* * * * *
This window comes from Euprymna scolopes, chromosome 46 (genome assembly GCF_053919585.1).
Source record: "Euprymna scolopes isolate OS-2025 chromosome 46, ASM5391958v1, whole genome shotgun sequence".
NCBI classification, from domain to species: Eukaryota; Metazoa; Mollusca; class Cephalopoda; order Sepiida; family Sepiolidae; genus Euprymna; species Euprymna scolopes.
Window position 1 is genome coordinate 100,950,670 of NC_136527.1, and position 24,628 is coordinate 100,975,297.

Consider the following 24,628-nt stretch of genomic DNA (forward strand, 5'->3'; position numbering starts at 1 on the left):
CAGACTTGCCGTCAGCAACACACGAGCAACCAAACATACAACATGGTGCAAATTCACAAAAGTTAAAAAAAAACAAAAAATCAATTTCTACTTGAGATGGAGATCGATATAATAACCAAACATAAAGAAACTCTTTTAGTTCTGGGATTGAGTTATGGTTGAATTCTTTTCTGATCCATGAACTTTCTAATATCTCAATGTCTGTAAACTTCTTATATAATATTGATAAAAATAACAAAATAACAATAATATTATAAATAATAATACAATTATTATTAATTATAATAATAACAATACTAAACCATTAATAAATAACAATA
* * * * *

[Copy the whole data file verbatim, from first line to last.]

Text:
This window comes from Euprymna scolopes, chromosome 46 (genome assembly GCF_053919585.1).
Source record: "Euprymna scolopes isolate OS-2025 chromosome 46, ASM5391958v1, whole genome shotgun sequence".
NCBI classification, from domain to species: Eukaryota; Metazoa; Mollusca; class Cephalopoda; order Sepiida; family Sepiolidae; genus Euprymna; species Euprymna scolopes.
Window position 1 is genome coordinate 100,950,670 of NC_136527.1, and position 24,628 is coordinate 100,975,297.

Consider the following 24,628-nt stretch of genomic DNA (forward strand, 5'->3'; position numbering starts at 1 on the left):
CAGACTTGCCGTCAGCAACACACGAGCAACCAAACATACAACATGGTGCAAATTCACAAAAGTTAAAAAAAAACAAAAAATCAATTTCTACTTGAGATGGAGATCGATATAATAACCAAACATAAAGAAACTCTTTTAGTTCTGGGATTGAGTTATGGTTGAATTCTTTTCTGATCCATGAACTTTCTAATATCTCAATGTCTGTAAACTTCTTATATAATATTGATAAAAATAACAAAATAACAATAATATTATAAATAATAATACAATTATTATTAATTATAATAATAACAATACTAAACCATTAATAAATAACAATA